Soldier ‘did not connect fight with man’s death’

Lee Smyth
Lee Smyth

A soldier, accused of being involved in a brutal attack on a man who survived in a vegetative coma for two years before dying in a nursing home, did not make any connection between the fight and the man’s death, a murder trial heard yesterday.

Armagh Crown Court also heard that it was the victim, 32-year-old Lee Smyth, who “threw the first punch” when he confronted 23-year-old soldier Michael Wilson, from Marlacoo Road, Tandragee.

Wilson, who is also accused of stealing a cheap tobacco tin from Mr Smyth, denies murder, along with 24-year-old Gareth McKinney, originally with an address at Charles Park, Portadown.

Prosecution QC Terence Mooney claimed that Mr Smyth, who was so badly beaten that he never regained consciousness, had been treated “like a trampoline” with his attackers using their “shod feet” as weapons to jump on him as he lay prone, motionless and defenceless on the ground.

The lawyer also told trial judge Mr Justice Weir and the jury of six women and six men that a former girlfriend of McKinney would contradict his assertion that he was not involved in the attack, or Wilson’s claim that, while present, he played no role.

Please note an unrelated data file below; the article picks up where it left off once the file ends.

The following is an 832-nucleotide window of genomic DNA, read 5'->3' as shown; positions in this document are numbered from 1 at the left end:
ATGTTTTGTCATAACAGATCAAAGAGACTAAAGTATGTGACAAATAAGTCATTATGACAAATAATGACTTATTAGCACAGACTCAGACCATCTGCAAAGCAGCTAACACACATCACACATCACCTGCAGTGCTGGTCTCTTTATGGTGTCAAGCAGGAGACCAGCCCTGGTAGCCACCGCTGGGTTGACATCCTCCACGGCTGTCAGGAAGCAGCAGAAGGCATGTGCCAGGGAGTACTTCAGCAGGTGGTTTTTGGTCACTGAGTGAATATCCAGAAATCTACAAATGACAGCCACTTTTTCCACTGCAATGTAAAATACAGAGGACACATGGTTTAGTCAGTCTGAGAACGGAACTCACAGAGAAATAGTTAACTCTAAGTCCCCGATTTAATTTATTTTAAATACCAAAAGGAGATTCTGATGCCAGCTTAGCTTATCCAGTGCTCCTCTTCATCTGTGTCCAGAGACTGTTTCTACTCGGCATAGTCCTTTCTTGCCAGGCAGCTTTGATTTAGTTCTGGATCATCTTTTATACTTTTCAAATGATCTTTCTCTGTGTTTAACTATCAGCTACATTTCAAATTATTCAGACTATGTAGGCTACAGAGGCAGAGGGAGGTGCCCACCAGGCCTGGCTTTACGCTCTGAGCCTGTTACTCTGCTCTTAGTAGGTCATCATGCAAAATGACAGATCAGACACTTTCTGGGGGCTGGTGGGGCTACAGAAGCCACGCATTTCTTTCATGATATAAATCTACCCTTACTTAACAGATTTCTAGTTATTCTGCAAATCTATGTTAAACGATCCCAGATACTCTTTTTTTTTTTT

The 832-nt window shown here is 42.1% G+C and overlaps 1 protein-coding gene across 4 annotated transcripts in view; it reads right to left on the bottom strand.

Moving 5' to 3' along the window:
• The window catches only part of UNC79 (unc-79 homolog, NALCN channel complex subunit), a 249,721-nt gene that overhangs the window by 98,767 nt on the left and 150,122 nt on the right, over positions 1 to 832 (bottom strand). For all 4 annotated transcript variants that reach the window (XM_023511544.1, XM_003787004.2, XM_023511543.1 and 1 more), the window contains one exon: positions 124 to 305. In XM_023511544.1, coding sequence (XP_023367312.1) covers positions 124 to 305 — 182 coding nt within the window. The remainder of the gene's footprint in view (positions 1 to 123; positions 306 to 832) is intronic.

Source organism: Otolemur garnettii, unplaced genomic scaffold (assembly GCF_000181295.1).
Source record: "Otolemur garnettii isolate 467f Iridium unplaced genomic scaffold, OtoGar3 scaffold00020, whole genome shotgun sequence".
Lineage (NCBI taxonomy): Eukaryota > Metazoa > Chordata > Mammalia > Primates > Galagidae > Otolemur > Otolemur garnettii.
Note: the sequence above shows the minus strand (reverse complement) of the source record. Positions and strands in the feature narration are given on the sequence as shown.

However, Lindsay Bell, who began her evidence in tears, shaking almost uncontrollably, in the end agreed with defence QC Arthur Harvey, for the soldier from the Royal Irish Regiment, that even after the man’s death Wilson “still did not appreciate it was connected with what happened on that path on that day”.

The court heard that Mr Smyth was almost unrecognisable when found in the early hours of June 6, 2010 in the Folly area of the ‘Cathedral City’ by a woman out walking her dog. He survived in a coma until June 12, 2012 when, having continued to deteriorate, his family made the agonising decision, based on medical advice, to withhold further treatment.

The prosecution claimed that the attack was a result of the all too distressingly familiar story of young men emboldened by drink who met and – for whatever reason – then engaged in violence.

Mr Mooney claimed that both McKinney and Wilson, free from all constraint, had engaged in a totally unwarranted attack on a defenceless Mr Smyth. As a result of the beating, he added, Mr Smyth suffered a catastrophic brain injury. The case continues.